Public Service AnnouncementPosted: April 29, 2013
One of the nice things about blogging over traditional media is that we can tap into the people behind the stories and interactively pick the brains of experts. In that regard, I’m pleased to pass on a public service announcement by Prof. Yousaf Butt at the James Martin Center for Nonproliferation Studies at the Monterey Institute. Yousaf is a nuclear physicist and an expert on technical arms control. He’s one of the few folks active in both science and policy (and indeed, at their interface), and has served as an invaluable resource to the community by explaining complex technical matters in a straightforward jargon-free way. He’s also been instrumental in debunking a lot of misinformation/propaganda on Iran’s nuclear program propagated by the usual suspects. Anyway, he has kindly agreed to provide one-on-one guidance to any aspiring scientists (or other academics) thinking about navigating over to the policy world. Yousaf can provide you the inside scoop on the DC scene, as well as on what’s going down on the West Coast, e.g. at the Monterey Institute. If you’re contemplating studying or working on technical arms control issues, especially at Monterey or in DC, I urge you to take advantage of this opportunity to pick Yousaf’s brain! As he mentions, there is great need for scientists (and science) in policy-making…the situation is so dire and the need for science in DC is so great that even institutes without any scientists have put “Science” in their titles! So without further ado, I’ll let Yousaf explain his offer:
I’d like to thank Dan for hosting this Q&A on his excellent blog. I’m certain that some of the ideas being discussed on this blog day-to-day will determine the future trajectory of arms control. I’ve long thought we need some fresh thinking on arms control and non-proliferation: as any of the diplomats from Non-Aligned Movement will tell you, we are witnessing the death throes of the NPT. The bulk of the fault, in my view, lies with the multiple “band-aid” solutions and outright politicization of the nonproliferation institutions by some of the P5 states. In fact, a few months ago I proposed the broad outlines of what an NPT 2.0 could look like. That’s why I admire Dan’s intellectual honestly, and find his blog to be an enormous resource to the community.
As a small gesture of thanks, and as my own small contribution to helping train up the next cadre of arms control professionals, I’m happy to try to answer any questions any students or scientists/academics may have about transitioning over to the arms control NGO community. I can’t say I’ll have the answers but I’ll try my best! If there are general non-personal questions please post them in the comments section below, but if you need any personal advice you can email me at ybutt2002 –at- yahoo.com . (I’ll try my best to get back to you as soon as possible, depending on the traffic that’s generated.)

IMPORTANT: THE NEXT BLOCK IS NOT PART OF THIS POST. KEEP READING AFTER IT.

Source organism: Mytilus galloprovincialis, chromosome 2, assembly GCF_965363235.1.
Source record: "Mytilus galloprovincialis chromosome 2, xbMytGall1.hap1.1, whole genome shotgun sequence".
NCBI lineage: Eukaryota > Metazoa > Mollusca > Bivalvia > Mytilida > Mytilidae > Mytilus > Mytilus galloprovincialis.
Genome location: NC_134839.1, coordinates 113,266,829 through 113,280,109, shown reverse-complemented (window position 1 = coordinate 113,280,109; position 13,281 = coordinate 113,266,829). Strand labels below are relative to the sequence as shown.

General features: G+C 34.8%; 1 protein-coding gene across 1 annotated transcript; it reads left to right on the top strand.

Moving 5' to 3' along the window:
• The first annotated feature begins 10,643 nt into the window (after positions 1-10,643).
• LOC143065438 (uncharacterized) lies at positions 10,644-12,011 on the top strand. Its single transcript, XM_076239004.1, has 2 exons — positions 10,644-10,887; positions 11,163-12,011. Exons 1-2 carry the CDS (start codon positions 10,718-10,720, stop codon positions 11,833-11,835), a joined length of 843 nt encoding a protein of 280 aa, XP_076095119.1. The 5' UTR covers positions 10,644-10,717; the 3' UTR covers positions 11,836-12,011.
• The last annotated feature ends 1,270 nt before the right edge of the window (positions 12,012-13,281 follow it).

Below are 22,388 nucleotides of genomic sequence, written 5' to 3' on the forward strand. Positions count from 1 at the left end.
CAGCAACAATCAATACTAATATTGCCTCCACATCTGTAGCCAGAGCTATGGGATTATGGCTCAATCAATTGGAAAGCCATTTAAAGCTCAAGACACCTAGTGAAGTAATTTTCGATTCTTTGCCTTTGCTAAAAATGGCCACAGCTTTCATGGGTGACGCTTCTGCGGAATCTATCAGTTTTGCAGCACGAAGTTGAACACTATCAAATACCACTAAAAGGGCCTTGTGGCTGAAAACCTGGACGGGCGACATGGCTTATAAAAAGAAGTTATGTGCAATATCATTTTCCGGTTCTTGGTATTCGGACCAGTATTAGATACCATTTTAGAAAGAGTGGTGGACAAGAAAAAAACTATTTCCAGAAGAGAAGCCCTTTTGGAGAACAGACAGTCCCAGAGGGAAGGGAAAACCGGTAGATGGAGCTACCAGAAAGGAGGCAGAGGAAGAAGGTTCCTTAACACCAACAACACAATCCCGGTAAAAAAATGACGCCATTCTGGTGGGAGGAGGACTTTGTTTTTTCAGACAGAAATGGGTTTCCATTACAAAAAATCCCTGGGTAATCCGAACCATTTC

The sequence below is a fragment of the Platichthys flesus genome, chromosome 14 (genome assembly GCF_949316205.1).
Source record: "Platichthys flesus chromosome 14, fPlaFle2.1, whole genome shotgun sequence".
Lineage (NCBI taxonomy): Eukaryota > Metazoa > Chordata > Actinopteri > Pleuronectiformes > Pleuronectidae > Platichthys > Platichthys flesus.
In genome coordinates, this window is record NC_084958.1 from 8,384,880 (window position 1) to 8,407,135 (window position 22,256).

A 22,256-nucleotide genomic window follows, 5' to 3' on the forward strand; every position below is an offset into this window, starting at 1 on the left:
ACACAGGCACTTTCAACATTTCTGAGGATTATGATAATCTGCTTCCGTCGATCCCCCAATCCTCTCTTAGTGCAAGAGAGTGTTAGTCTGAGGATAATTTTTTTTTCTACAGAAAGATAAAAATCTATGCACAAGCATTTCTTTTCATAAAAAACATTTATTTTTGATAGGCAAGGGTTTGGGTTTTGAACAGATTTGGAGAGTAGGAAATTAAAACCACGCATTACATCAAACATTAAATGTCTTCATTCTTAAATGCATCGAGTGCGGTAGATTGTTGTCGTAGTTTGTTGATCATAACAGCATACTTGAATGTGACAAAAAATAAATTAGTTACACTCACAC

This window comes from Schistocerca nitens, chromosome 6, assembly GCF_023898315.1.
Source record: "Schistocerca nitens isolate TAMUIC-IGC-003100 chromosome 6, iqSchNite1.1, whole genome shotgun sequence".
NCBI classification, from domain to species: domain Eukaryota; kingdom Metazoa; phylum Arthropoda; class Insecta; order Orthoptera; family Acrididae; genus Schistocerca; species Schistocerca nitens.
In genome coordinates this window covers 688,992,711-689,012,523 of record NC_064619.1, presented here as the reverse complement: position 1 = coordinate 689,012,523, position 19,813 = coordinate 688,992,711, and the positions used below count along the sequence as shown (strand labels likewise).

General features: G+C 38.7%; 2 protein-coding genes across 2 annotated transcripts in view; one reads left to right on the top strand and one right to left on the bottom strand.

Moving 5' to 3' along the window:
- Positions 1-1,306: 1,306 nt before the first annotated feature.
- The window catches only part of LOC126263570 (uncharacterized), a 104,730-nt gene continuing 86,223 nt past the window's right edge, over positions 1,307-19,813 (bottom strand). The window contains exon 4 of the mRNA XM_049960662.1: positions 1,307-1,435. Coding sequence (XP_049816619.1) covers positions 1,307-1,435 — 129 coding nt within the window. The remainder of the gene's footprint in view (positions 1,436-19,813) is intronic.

By way of background, my own transition to security studies started in Cambridge, MA while I was a staff scientist at the Harvard-Smithsonian Center for Astrophysics (CfA). Luckily, the Union of Concerned Scientists (UCS) was just down the road near Café Algiers, and a CfA colleague had just gotten a job there. Through her, I found out about a research fellowship on Space Security and was launched on my way…out of outer space and pure science and into technical arms control and global security issues. In parallel, however, I continued my science work. When I heard about the fellowships at the National Academy of Sciences, I applied for those and moved to DC for a bit. DC is an all-you-can-eat buffet of seminars, lectures, roundtables on policy but it is – for the most part – shockingly science-deprived! So it’s good there are outfits like the Federation of American Scientists, for whom I later consulted leading to a report with Ted Postol of MIT: “Upsetting the Reset – the Technical Basis of Russian Concern Over NATO Missile Defense.” Of course, that report was not what the community wanted to hear at the time, but in the end we were proven correct and one of recommendations has just been adopted (dropping the Phase IV of the NATO missile defense system). My point is the science in invaluable in the policy world: from Climate change, to nuclear power, to clean energies, to missile defense, to nuclear weapons etc. – there are few decisions that can be made without scientific or technical input. Yet DC remains, in my opinion, highly science deprived. So if you’re a scientist or science student looking to join the policy world there is plenty (plenty!) of need! But you may need to be somewhat entrepreneurial in finding the channels to make the transition. There are also unique challenges academics may face in the transition: for instance, as academics we take freedom of expression for granted, but things can be a little different in the NGO world where there may sometimes be subtle pressures to hew to the political opinions of the funding institutions or senior administrators.
In any case, if I can help, or if you’re thinking of working/studying in DC or Monterey and want to know what to expect, or how I’ve found the experiences, drop me a line at ybutt2002 –at- yahoo.com or post your comments below.